Why You Shouldn’t Burn Wood This Winter


(From Press Release) – As winter settles in Yolo and Solano County, so does cooler temperatures, brisk mornings and often, the smell of wood smoke permeating the air.

Many people associate cold weather with a crackling fireplace and a cup of hot chocolate or associate wood burning with their holiday tradition. What many people don’t realize is that burning wood significantly contributes to particulate matter (PM) in the air and is hazardous to your health.

“Particulate matter can be inhaled by anyone who smells wood smoke,” said Yolo-Solano Air Quality Management District’s Director Mat Ehrhardt. “There is no distinction between young and old, fit or not. Particulate pollution can affect everyone.”

Particulate matter, or particulate pollution, is a complex mixture of chemicals that vary in size, shape and chemical composition. Some particles, such as dust, soot or smoke, are large enough to be seen with the human eye, while others are so small they are 1/30 the width of a human hair.

When particulate pollution is inhaled, it can cause serious health problems because they can lodge deep into the lungs or even enter the bloodstream. Short term health effects from PM include coughing and sneezing and can worsen existing conditions such as asthma and heart disease. In addition, since the region sits in a basin, winter inversion layers trap wood smoke and other
pollutants close to the ground, adding to the exposure and length of time residents are subjected to particulate pollution.

“Already this winter season, we have had 21 ‘Don’t Light Tonight’ advisories in the District,” said Public Information Officer Jenny Tan. “Many of those days had temperature inversions or ridges of high pressure that prevented pollutants from dispersing.”

Though rain and wind provide temporary reprieves from PM and help clear out pollutants, there are many more days of stagnant or stationary air expected before winter ends that will keep particulate pollution confined to the region and the air we breathe.

Here are some tips to help lower your PM footprint:

  • Refrain from burning wood.
  • If you do burn wood, make sure the wood is burned properly and is well seasoned.
  • Never burn plastic, rubber or trash.
  • If it’s cold, turn up the heater or use electric blankets instead.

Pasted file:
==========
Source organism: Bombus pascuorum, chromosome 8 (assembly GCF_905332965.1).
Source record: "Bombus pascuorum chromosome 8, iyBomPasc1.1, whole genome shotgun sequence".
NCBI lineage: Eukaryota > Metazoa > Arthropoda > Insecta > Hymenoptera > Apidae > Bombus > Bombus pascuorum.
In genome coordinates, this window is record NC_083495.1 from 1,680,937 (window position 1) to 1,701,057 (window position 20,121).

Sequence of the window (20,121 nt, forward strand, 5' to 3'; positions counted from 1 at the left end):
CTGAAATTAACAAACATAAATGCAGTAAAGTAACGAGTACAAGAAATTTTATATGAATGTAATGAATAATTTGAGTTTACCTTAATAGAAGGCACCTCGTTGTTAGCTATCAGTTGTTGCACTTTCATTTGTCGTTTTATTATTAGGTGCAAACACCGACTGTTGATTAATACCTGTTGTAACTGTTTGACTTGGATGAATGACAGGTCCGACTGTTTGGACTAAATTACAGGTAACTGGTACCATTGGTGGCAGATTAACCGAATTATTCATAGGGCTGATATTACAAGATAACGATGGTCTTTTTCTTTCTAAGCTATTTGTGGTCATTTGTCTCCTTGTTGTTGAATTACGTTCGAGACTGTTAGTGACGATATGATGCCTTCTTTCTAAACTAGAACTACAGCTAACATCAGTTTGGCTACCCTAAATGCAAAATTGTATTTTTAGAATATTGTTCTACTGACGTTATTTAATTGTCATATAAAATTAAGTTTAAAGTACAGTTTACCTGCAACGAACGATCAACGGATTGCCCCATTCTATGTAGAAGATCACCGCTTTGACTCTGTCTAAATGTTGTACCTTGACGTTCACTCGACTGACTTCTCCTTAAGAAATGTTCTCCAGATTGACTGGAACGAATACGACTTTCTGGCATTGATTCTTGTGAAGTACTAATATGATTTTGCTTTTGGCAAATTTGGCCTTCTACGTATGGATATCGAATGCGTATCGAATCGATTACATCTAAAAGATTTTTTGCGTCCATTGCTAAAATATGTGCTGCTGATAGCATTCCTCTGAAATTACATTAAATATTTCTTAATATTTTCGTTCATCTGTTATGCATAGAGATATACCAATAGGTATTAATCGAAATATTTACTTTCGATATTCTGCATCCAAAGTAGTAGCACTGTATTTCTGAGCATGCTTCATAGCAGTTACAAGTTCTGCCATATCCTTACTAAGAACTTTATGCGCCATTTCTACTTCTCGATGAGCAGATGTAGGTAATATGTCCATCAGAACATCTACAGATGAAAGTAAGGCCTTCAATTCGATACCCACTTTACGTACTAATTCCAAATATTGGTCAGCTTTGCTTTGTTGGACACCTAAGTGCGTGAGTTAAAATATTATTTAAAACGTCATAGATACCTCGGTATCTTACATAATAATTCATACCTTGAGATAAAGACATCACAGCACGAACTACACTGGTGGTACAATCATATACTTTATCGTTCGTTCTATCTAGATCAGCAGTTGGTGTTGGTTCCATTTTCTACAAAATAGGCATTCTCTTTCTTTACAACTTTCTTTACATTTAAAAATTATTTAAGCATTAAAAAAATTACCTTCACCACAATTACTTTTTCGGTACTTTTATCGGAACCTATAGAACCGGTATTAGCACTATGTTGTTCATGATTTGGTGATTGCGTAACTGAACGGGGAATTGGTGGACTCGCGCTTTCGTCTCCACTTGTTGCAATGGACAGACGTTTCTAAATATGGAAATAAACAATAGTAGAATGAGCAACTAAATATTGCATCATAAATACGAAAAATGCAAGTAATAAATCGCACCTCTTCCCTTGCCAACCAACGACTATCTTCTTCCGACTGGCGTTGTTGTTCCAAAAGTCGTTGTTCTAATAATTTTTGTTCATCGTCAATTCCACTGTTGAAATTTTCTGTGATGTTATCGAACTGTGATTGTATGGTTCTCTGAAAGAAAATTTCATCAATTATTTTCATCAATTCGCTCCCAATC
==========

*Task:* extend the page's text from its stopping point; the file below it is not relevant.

• Replace your old wood stove with a cleaner appliance.

Here are some tips to lower your exposure to particulate matter:

  • Limit your outdoor physical activity or avoid areas that smell like wood smoke.
  • Sign up to receive free advisories or alerts at http://ysaqmd.enviroflash.org/.
  • Change out household air filters regularly.
  • Close windows and doors when particle levels are high.
  • Explore options like air purifiers with HEPA filters to reduce PM inside the home.

For more information about the Yolo-Solano Air Quality Management District, including signing up for air quality alerts and the monthly newsletter, visit: www.ysaqmd.org

. Connect with the District on Facebook at: www.facebook.com/YoloSolanoAir

or on Twitter at: www.twitter.com/YoloSolanoAir.

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Disclaimer: the views expressed by guest writers are strictly those of the author and may not reflect the views of the Vanguard, its editor, or its editorial board.

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4 thoughts on “Why You Shouldn’t Burn Wood This Winter”

  1. Todd Edelman

    How ’bout a “Don’t Drive Up the Blight”? The main part of the debate about “Nishi 2.0” is concerned with ultrafine particulate matter, and so my question assumes that motor vehicle use is the no. 2 cause… how bad is it compared to word burning?

    Can’t think of a rhyme involving “leaves…” (Hmm… perhaps “No blow. Leave leaves, or for god’s sake just rake”?) Anyway… yeah… how much would it help to ban leaf blowing when bad PM 2.5 is predicted?

    Make sure air cleaners are True HEPA rather than “HEPA style”. It’s the dust you can’t see that hurts the most. To the advice in the article I would that forced air heating systems should have minimum MERV 13 filters – this is what is recommended in Los Angeles for housing near freeways, and which will be required for Lincoln40… and i am curious what landlords provide at other rental housing in Davis that’s within 1000 feet of the I-80. And one more: Non-HEPA vacuum cleaners can simply distribute UFPs around your home.

    What if landlords were required to provide MERV 13 filters – anything with higher filtration is not compatible with most typical residential forced air systems – and HEPA vacuum cleaners (or an allowance for one, by request, if the tenants don’t have one?). I would go even further and research the idea of banning the sale of non-HEPA vacuum cleaners…

      1. darelldd

        I think that might be more difficult and expensive than reducing the problem. But I like your thinking!

        Same sort of logic as installing a pointy metal spike in the middle of every steering wheel, in place of airbags. This would really put one’s choices and actions in to sharp (see what I did there?) focus.

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